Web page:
Life in a Domestic Abuse refuge during the COVID pandemic

Healthwatch County Durham talked to frontline staff and clients from local refuges about how women are being supported in Domestic Abuse refuges in County Durham during the COVID pandemic.

We have heard a lot in the press recently about the pressures facing many families who are experiencing domestic abuse at home during the current pandemic. The purpose of this briefing is to give an overview of the experiences of women being supported in Domestic Abuse refuges in County Durham during the COVID pandemic. Healthwatch County Durham contacted 4 refuges in the county to talk to frontline staff and clients about how women were being supported at the present time.

What people told us

  • Due to the configuration of one of the refuges there had to be a reduction in the capacity. This was to ensure they could maintain social distancing. There are financial implications that come with the decision, so it will be hard to know what a long term solution might be
  • Some shops and services, such as taxis has imposed a limit of 1 adult and 1 child. For women in refuges this was a problem if they had more than 1 child, there were different solutions in different refuges. In one, the refuge had contacted the shop concerned and explained the situation allowing the women to go shopping with her whole family. In another refuge they had set up a temporary system of supervising children to allow for essential visits, such as to the GP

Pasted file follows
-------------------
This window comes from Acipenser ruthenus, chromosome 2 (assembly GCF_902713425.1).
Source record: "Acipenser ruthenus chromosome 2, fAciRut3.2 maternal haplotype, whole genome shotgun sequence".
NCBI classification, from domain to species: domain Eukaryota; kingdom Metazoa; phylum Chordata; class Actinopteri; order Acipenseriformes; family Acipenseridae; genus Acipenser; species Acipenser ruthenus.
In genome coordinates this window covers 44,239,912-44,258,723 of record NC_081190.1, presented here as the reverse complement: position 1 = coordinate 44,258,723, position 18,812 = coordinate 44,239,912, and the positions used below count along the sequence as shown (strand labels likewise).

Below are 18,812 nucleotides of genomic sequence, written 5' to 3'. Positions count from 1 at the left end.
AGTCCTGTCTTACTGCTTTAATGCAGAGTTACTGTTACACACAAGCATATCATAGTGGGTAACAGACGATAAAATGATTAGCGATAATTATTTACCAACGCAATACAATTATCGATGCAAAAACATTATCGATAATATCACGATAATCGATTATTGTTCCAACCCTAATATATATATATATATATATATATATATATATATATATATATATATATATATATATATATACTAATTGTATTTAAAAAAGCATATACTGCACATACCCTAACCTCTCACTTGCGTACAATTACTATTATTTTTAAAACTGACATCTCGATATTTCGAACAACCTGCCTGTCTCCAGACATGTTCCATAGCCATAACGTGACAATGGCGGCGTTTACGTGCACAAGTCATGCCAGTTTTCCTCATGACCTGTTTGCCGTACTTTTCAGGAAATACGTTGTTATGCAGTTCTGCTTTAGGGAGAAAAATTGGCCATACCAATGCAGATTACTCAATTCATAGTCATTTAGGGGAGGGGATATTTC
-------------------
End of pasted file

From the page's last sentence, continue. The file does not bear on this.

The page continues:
• One of the team leaders talked about staffing challenges, with some staff members shielding due to their own or children’s health, self-isolating, bereavements etc. She said - our staff have had to lone work more often than usual which has an impact on what can be achieved/done in one day. Even throughout COVID-19, safeguarding concerns don’t go away, in some cases they increase and staff have been able to identify concerns and escalate them appropriately despite staffing and logistical challenges. Staff have remained positive and resilient throughout this time and have consistently delivered a high standard of service to the families they support
  • Some of the staff feel that there will be a surge in women and families seeking help once the current lockdown is relaxed. They think there will be many women who are finding it difficult to access help now, but as soon as they are more mobile, they will seek support from refuges
  • One of the refuges was really positive about the way in which safeguarding is being managed during the lockdown. Safeguarding strategy meetings are still going ahead using Microsoft TEAMS and this is working well

Refuges are having to change the way they do things for now, but the services & staff are flexible and resilient. They all stressed that their main focus remains the importance of ensuring the women and children still feel welcome and well supported during their stay at the refuge.


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